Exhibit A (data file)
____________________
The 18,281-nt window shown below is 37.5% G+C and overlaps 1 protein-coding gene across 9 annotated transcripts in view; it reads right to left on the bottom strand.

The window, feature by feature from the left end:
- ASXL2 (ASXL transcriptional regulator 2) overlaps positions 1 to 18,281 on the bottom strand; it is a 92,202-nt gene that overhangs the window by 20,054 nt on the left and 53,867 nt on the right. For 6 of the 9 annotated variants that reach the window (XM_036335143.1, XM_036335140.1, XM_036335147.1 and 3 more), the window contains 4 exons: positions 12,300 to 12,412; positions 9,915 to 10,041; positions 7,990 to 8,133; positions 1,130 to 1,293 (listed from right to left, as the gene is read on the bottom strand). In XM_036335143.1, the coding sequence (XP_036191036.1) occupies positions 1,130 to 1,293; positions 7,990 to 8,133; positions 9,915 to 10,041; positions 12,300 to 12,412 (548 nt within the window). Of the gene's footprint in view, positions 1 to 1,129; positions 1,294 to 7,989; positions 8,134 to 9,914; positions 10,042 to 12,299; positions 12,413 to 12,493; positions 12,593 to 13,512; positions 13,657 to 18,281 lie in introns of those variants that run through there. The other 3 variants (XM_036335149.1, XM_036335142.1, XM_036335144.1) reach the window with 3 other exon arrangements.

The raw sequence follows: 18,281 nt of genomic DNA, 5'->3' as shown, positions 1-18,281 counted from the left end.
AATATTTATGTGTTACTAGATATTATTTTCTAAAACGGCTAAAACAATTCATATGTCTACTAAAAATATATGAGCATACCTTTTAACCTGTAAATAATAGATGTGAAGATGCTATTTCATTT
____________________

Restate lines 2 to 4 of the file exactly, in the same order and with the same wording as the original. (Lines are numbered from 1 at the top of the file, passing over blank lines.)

The window, feature by feature from the left end:
- ASXL2 (ASXL transcriptional regulator 2) overlaps positions 1 to 18,281 on the bottom strand; it is a 92,202-nt gene that overhangs the window by 20,054 nt on the left and 53,867 nt on the right. For 6 of the 9 annotated variants that reach the window (XM_036335143.1, XM_036335140.1, XM_036335147.1 and 3 more), the window contains 4 exons: positions 12,300 to 12,412; positions 9,915 to 10,041; positions 7,990 to 8,133; positions 1,130 to 1,293 (listed from right to left, as the gene is read on the bottom strand). In XM_036335143.1, the coding sequence (XP_036191036.1) occupies positions 1,130 to 1,293; positions 7,990 to 8,133; positions 9,915 to 10,041; positions 12,300 to 12,412 (548 nt within the window). Of the gene's footprint in view, positions 1 to 1,129; positions 1,294 to 7,989; positions 8,134 to 9,914; positions 10,042 to 12,299; positions 12,413 to 12,493; positions 12,593 to 13,512; positions 13,657 to 18,281 lie in introns of those variants that run through there. The other 3 variants (XM_036335149.1, XM_036335142.1, XM_036335144.1) reach the window with 3 other exon arrangements.

The raw sequence follows: 18,281 nt of genomic DNA, 5'->3' as shown, positions 1-18,281 counted from the left end.